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E.P.: I returned to Alabama to retrieve my wife and view the damage of our home. It was devastating - the city was horrible, and I only saw a third of it. My house was salvageable, but my hope and will to live there was gone.

Ratty Scurvics: Luckily, for the part of the Ninth Ward I lived in, we were on higher ground than just a boulevard away. In fact, all you have to do is cross St Claude Avenue, which I lived on the corner of, and the wasteland begins. There are dark, noiseless miles where it seems like nothing is alive.

Kid Twist: We came back to New Orleans one month after the hurricane. We walked in the door to find our house largely undamaged. It was truly unbelievable. We were surprised by each sentimental object we realized we would get to keep after having mentally accepted them all as completely lost. But we have also come to realize that even though our own personal asses were spared, the soul of our city was wiped out.

Miss O: The question I get from people most often is “was your house okay?” Before I came home it seemed important, but the more time I spend in New Orleans, it seems to matter less and less. Sometimes I think it might even have been easier to lose everything and be forced to start over. The way things are though, there is façade of normalcy, that at times has been comforting, but most times, in comparison to the rest of the city is devastating. As though we are living inside of one mausoleum in a massive graveyard.

Lefty Parker: I lost all of my equipment, and my drummer moved to Atlanta (for good)… The Music rising foundation is giving me some new stuff soon, and I'm hopeful to work on stuff, I'm more inspired than ever... I personally live in my office above the bar on a air mattress, because FEMA has denied me all moneys for no reason other than I answered all the questions on my questionnaire truthfully. Apparently "I don't know what happened to my house, because you won't let me see it" means "I'm OK, don't give me anything" in governmentese.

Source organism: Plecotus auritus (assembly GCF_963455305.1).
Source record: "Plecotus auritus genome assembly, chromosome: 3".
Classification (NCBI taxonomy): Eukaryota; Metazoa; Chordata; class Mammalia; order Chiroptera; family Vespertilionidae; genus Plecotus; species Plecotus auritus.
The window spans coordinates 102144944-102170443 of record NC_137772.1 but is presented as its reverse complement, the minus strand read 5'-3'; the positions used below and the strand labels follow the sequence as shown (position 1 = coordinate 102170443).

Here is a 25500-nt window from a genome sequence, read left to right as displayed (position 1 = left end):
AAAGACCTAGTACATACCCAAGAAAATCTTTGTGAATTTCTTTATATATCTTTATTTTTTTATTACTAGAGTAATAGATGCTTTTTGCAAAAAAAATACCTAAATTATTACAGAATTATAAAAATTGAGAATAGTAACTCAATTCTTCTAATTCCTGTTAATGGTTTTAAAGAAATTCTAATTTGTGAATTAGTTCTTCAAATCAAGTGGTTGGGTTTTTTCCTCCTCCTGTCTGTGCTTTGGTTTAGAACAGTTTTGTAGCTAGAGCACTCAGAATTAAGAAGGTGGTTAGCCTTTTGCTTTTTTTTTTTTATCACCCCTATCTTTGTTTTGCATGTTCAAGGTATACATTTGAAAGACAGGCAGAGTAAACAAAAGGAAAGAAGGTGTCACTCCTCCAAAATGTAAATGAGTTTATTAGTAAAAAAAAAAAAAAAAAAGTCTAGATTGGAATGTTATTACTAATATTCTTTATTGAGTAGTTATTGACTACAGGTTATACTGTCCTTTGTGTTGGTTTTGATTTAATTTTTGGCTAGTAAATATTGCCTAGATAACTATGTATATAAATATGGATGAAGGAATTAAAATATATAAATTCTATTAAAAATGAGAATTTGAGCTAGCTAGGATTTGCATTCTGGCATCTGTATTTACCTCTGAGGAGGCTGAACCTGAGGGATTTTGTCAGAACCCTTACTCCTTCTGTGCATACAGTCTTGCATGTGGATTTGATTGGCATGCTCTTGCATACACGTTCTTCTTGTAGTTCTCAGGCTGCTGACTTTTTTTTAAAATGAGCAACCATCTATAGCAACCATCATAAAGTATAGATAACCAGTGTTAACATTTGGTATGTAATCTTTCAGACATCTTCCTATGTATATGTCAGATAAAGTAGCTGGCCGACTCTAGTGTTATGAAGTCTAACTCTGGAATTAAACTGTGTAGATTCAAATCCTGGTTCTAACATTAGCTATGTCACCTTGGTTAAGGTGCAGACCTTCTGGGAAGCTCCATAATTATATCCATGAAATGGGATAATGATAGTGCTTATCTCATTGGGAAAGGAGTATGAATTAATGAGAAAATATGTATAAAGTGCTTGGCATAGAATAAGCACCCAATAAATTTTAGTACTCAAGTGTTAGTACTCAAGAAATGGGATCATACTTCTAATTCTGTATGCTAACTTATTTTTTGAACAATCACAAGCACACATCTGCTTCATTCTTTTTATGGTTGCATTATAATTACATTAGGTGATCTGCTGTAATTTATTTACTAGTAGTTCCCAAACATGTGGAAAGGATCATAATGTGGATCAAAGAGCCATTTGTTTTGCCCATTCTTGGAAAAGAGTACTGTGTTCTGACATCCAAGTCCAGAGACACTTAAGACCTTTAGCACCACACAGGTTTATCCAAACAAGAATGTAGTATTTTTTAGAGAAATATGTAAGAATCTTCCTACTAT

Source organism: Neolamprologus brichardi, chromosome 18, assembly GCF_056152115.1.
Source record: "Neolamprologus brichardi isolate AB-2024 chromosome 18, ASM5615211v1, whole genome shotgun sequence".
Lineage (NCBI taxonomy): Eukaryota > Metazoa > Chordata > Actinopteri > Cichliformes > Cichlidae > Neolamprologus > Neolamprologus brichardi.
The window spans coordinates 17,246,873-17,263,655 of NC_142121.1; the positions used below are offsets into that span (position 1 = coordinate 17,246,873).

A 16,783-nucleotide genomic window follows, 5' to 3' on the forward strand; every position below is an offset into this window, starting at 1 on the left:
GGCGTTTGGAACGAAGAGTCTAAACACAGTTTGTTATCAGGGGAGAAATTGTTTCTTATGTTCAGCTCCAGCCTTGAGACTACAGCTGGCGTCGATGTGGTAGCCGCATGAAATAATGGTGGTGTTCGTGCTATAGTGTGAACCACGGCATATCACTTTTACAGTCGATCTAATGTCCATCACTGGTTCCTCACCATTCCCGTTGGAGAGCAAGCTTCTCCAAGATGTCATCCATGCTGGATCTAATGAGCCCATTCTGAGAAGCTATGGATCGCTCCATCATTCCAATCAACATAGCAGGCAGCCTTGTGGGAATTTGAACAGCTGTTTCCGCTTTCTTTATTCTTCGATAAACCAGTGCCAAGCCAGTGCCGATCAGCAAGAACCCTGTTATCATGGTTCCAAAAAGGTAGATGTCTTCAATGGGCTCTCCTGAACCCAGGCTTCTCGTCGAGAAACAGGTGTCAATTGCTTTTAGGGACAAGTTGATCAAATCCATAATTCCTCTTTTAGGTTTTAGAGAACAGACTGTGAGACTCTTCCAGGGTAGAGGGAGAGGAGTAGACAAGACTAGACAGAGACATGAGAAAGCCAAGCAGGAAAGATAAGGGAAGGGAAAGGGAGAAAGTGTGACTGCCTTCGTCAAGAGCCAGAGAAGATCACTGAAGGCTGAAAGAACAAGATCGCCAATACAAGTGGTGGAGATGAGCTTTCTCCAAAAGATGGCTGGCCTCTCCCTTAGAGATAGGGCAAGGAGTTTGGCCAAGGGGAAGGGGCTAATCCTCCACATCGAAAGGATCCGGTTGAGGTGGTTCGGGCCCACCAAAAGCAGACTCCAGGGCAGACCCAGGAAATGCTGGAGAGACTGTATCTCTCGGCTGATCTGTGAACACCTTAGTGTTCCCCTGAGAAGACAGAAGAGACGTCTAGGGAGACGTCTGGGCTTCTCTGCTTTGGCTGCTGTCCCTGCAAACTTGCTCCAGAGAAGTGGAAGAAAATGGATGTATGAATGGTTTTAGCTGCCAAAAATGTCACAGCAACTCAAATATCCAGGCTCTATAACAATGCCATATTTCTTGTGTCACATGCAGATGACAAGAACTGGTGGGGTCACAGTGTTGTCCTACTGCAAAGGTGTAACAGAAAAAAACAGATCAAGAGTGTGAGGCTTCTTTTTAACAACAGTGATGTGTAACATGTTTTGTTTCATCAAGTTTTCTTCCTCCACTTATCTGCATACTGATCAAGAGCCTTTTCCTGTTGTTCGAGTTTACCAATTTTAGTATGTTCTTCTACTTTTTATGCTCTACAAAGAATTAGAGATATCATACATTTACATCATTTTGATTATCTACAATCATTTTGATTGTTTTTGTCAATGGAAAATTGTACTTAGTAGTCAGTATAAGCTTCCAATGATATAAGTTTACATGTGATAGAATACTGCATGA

John Henry: We spent the next few weeks trying to deal with getting money from FEMA - which is a hassle. To this date Heather has received nothing from them. We were getting work but needed to get back home to check on our things... Goner Records is sending me some money from their fundraiser and the Grammy awards/Musicares foundation is buying us a few grand worth of stuff but we're still waiting.

Kid Twist: When we realized we weren’t going anywhere near New Orleans anytime soon, I got on the phone with the insurance company. I had purchased musical instrument insurance two weeks before the storm in anticipation of the tour. A friend of mine pestered me until I did it, and we couldn’t have been luckier in retrospect. They paid out almost immediately based solely on the extensive citywide damage and the immediacy of our tour and we scrambled to replace our sentimentally precious friends/instruments and make 150 new CD’s by hand (we left behind our previous stock when we evacuated).


Continue to read New Orleans Underground musicians discuss the decision not to return.


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